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Reverse-engineering the Ultramarathon

Sunday, July 28, 2013

What Makes me Think I can do the LAVS?

Google Map from this year's race.
(RIP symbols indicate where runners dropped out of the race.)
What makes me think it is remotely possible for me - a guy who's never run longer than 50 miles - to go 314 miles across five southern states in July heat? Before I say anything else I have to acknowledge that the bottom-line answer is that I don't know whether I can - and what that says to me is, "Go find out."

That's my genetic defect.

Acknowledging though, that I understand that no simple fact or piece of information, no amount of preparation, no encouragement from those who have been there and believe that I can do this can ever really guarantee that I can do it, here are some reasons I think I can - and that the time, pain, effort, and expense that I am about to undertake in the attempt are not being foolishly invested (if one accepts as a premise that ultrarunning isn't inherently foolish):

  • I am getting stronger.
  • I have a year to prepare.
  • Less experienced and well-trained runners than I have done this.
  • It can be walked.
  • Some really amazing people think I can do this.

I am getting stronger...

At the beginning of this year - coming off of injury, restarting training after almost two months of very little running - I would not have believed the progress I would see. Developing as a runner is a very long-term project. Progress can really only be discerned by looking at a year-over-year or even a multi-year time-frame. It was only a few years ago that I would come back to the house after maybe a seven-mile run and I'd stiffen up. My feet would hurt and I'd hobble around the house for a while.

Yesterday I ran seventeen miles. I did not stiffen up. I've got one troublesome spot in my left foot that I've been babying that was a little angry at me last night, but otherwise I was fine. This morning even the foot was fine, and I could have gone out and run far again today (I did last week the day after my long run) but this next week is an easy, recovery week and I take that seriously even if I don't feel like I need it (because I believe it's taking them seriously that makes it possible to continue feeling like I don't need it). I did a little four-mile 'canary run.'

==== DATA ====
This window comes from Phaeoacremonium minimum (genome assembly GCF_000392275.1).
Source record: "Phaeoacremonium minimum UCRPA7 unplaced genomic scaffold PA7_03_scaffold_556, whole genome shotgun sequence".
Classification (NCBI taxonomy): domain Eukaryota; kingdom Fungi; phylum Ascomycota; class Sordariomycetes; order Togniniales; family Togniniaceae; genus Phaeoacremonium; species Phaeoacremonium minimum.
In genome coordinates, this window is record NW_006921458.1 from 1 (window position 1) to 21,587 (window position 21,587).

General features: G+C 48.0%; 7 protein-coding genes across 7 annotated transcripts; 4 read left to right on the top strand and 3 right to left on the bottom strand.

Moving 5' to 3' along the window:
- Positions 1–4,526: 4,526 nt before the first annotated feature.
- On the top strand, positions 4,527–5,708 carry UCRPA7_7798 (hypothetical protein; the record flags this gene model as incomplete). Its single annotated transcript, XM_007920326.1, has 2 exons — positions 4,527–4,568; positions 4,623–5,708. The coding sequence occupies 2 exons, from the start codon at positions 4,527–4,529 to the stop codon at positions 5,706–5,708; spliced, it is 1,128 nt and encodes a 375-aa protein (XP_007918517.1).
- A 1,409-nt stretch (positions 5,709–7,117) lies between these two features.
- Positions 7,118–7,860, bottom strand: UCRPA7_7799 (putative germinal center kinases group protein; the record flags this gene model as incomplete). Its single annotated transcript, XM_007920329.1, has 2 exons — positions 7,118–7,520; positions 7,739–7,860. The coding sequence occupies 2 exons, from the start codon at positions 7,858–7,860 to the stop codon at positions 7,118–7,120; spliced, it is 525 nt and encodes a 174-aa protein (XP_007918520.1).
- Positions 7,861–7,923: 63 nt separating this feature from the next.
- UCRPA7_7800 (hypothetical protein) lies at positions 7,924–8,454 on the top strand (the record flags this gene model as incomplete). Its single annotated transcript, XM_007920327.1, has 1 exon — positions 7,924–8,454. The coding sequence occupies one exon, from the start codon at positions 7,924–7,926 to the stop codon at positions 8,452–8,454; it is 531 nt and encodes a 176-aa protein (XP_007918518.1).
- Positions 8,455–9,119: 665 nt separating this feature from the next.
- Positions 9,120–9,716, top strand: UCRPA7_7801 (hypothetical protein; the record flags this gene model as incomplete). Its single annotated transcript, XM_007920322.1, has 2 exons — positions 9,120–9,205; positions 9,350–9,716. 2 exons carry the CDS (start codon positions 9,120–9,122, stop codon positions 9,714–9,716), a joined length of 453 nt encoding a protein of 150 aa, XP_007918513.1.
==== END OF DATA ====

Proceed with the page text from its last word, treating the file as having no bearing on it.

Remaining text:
It was only a few months ago that running seventeen on Saturday would have left me tired and unmotivated to do anything else for the rest of the weekend. I'd have been sore and had difficulty standing and sitting at church Sunday morning. Today it was like I didn't do anything yesterday (and I give thanks and praise to my God for making me a body that responds to stress by getting stronger).

I have a year to prepare...

How much stronger can I be one year from now?

Progress in a long-term endeavor like training to be a runner seems to come in short bursts in between long plateaus. I feel as though I am in the midst of another burst - or I have just come through one - and I have yet to really explore the new plateau. Here is my record of training so far this year:

There is much that I can say about this training record, but the first thing to recognize is that it is underwhelming training for an ultrarunner. It represents a total of a little more than 850 miles through the first seven months of this year. Runners who do really well at the shorter distances (50K and 50-mile) often run twice as many miles - or more.

What's important about this record to me is that it represents - for the first time in my running history - a plan for the year that, so far, has worked exactly as I thought it would. The plan was that if my injury allowed I would build slowly and carefully through the first part of the year to a peak in time for the Strolling Jim. The build-up would bring my trailing 12-week average mileage to 30 miles per week (MPW) just in time for the race. Next the plan called for surviving the Jim while aiming for an 8-hour finish, then leveling off at around 30 MPW until it was time to build for a new peak for the CanLake 50M (Oct. 12).

The idea was to build without crossing the threshold into overtraining, then to lock in that base for the next cycle of building. Everything my body is telling me says that this has worked - as now it really feels like running 30-mile weeks (about six hours of running for me) is no harder than, say, watching six hours of television per week used to be.